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Radical Thought in Italy

A Potential Politics

2006

Paolo Virno and Michael Hardt, editors

Radical Thought in Italy

The essential guide to recent Italian political and social theory

Radical Thought in Italy provides an original view of the potential for a radical democratic politics today that speaks not only to the Italian situation but also to a broadly international context.

Contributors: Giorgio Agamben, Massimo De Carolis, Alisa Del Re, Augusto Illuminati, Maurizio Lazzarato, Antonio Negri, Franco Piperno, Marco Revelli, Rossana Rossanda, Carlo Vercellone, Adelino Zanini.

Collectively, the 15 essays presented by Marxist theorists Virno and Hardt act as a survey of contemporary Italian radical political theory. The essays critique the culture of postmodernism, analyze the economic and social conditions of contemporary capitalist production, and propose new forms of political theorizing. The editors have added to foundational essays of Italian radical political theory in an appendix: 1983’s “Do You Remember Revolution?” an overview of the political landscape penned by Virno, Antonio Negri, and nine others imprisoned for their politics by the Italian state, and Virno’s “Do You Remember Counterrevolution?” which took stock of the trajectory of political and social developments following the earlier essay. Also included is a glossary defining some of the terminology peculiar to the Italian leftist tradition.

Reference and Research Book News

Over the past several decades, Italian revolutionary politics has offered a model for new forms of political thinking. Radical Thought in Italy continues that tradition by providing an original view of the potential for a radical democratic politics today that speaks not only to the Italian situation but also to a broadly international context.

First, the essays settle accounts with the culture of cynicism, opportunism, and fear that has come to permeate the Left. They then proceed to analyze the new difficulties and possibilities opened by current economic conditions and the crisis of the welfare state. Finally, the authors propose a series of new concepts that are helpful in rethinking revolution for our times.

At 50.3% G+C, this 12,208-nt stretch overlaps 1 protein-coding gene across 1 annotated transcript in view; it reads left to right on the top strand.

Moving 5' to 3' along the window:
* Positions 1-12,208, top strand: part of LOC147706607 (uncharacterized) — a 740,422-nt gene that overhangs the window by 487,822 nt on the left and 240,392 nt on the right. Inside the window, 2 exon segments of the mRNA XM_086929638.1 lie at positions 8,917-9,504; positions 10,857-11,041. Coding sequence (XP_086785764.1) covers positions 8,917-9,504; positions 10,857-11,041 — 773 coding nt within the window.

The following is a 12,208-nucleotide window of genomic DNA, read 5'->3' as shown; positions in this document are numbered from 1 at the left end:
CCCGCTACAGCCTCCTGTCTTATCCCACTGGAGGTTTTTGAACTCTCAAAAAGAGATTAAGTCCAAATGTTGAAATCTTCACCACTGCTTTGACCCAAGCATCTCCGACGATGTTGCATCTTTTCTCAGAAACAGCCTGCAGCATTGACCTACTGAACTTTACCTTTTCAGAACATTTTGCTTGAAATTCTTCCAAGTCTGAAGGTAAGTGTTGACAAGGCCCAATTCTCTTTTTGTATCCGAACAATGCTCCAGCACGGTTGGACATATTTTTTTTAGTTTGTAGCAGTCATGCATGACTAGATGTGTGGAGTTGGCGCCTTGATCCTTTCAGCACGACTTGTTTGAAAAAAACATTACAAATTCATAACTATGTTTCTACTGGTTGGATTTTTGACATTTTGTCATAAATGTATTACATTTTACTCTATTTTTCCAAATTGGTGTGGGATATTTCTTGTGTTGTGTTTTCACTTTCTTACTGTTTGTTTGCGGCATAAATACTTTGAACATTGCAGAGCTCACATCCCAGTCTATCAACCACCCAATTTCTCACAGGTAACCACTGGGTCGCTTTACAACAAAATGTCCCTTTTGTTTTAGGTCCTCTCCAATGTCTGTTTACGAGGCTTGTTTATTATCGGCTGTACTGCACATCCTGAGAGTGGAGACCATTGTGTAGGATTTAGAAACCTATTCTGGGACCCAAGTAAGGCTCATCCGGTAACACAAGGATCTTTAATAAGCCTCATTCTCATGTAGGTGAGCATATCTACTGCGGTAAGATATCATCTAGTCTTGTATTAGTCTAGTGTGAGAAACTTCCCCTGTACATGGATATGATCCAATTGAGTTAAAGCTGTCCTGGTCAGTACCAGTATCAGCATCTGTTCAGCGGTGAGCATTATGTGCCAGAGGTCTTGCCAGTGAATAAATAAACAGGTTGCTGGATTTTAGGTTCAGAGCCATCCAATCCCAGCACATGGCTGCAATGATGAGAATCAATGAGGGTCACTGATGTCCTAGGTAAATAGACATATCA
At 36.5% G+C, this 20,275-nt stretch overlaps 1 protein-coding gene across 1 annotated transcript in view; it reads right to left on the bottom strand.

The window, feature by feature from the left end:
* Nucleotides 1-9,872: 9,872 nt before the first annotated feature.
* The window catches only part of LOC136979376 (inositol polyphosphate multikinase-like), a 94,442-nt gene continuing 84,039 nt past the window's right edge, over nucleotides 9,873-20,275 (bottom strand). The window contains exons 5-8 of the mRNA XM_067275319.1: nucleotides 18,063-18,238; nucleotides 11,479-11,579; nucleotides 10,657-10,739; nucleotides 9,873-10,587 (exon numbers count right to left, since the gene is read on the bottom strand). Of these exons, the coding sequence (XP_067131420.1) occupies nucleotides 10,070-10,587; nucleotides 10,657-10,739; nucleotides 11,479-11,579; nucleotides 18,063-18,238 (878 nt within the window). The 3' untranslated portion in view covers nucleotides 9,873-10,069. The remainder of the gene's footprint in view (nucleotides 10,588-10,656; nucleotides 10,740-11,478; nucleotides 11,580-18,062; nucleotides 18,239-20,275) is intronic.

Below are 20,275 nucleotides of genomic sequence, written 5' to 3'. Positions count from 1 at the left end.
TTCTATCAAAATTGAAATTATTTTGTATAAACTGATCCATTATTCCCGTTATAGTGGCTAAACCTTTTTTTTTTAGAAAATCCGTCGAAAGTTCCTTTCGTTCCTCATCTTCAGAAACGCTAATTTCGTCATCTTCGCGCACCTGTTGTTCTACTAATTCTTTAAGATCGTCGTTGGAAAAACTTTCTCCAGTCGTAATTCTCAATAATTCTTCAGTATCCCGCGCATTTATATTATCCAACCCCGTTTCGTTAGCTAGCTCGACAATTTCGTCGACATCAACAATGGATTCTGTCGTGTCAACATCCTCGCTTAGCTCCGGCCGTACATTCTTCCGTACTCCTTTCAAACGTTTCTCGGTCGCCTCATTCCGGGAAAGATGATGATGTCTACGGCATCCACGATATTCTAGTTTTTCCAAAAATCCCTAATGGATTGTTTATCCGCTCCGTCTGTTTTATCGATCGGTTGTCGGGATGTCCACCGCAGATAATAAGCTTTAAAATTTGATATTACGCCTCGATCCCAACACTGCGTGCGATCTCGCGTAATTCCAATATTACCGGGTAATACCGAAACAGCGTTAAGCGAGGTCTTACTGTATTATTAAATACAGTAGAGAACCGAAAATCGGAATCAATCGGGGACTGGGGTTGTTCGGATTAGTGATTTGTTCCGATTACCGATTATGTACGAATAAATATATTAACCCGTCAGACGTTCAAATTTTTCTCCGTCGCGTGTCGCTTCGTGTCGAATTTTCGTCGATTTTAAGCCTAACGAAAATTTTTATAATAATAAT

Contributors: Giorgio Agamben, U of Verona and Collège Internationale de Philosophie, Paris; Massimo De Carolis, U of Salerno; Alisa Del Re, U of Padua; Augusto Illuminati, U of Urbino; Maurizio Lazzarato; Antonio Negri, U of Paris VIII; Franco Piperno, U of Calabria; Marco Revelli, U of Turin; Rossana Rossanda; Carlo Vercellone; Adelino Zanini.

Radical Thought in Italy

Paolo Virno is the author of several books, including the recently translated A Grammar of the Multitude.

Michael Hardt is professor of literature and Romance studies at Duke University.

Radical Thought in Italy

Collectively, the 15 essays presented by Marxist theorists Virno and Hardt act as a survey of contemporary Italian radical political theory. The essays critique the culture of postmodernism, analyze the economic and social conditions of contemporary capitalist production, and propose new forms of political theorizing. The editors have added to foundational essays of Italian radical political theory in an appendix: 1983’s “Do You Remember Revolution?” an overview of the political landscape penned by Virno, Antonio Negri, and nine others imprisoned for their politics by the Italian state, and Virno’s “Do You Remember Counterrevolution?” which took stock of the trajectory of political and social developments following the earlier essay. Also included is a glossary defining some of the terminology peculiar to the Italian leftist tradition.

Reference and Research Book News

Radical Thought in Italy

Contents

chapter 1. Introduction: Laboratory Italy Michael Hardt

Part I: Antidotes to Cynicism and Fear

chapter 2. The Ambivalence of Disenchantment Paolo Virno
chapter 3. Toward a Phenomenology of Opportunism Massimo De Carolis
chapter 4. Weak Thought between Being and Difference Adelino Zanini
Chapter 5. Be Communist in the 1990s Rossana Rossanda

Part II: Working in Post-Fordism

chapter 6. The Anomaly and Exemplariness of the Italian Welfare State Carlo Vercellom
chapter 7. Women and Welfare: Where Is Jocasta? Alisa Del Re
Chapter 8. Desert Marco Revelli
chapter 9. Technological Innovation and Sentimental Education Franco Piperno
Chapter 10. Two Hundred Questions for Anyone Who Wants to Worker Identity in the Factory Immaterial Labor Maurizio Lazzarato

Part III: Concepts for a Potential Politics

Chapter 11. Form-of-Life Giorgio Agamben
Chapter 12. Beyond Human Rights Giorgio Agamben
chapter 13. Unrepresentable Citizenship Augusto Illuminati
chapter 14. Virtuosity and Revolution: The Political Theory of Exodus Paolo Virno
Chapter 15.

Appendix: A Future History

chapter 16. Do You Remember Revolution? Lucio Castellano, Arrigo Cavallina, Giustino Cortiana, Mario Dalmaviva, Luciano Ferrari Bravo, Chicco Funaro, Antonio Negri, Paolo Pozzi,Franco Tommei, Emilio Vesce, and Paolo Virno
chapter 17. Do You Remember Counterrevolution? Paolo Virno

Glossary of Concepts
Contributors

Index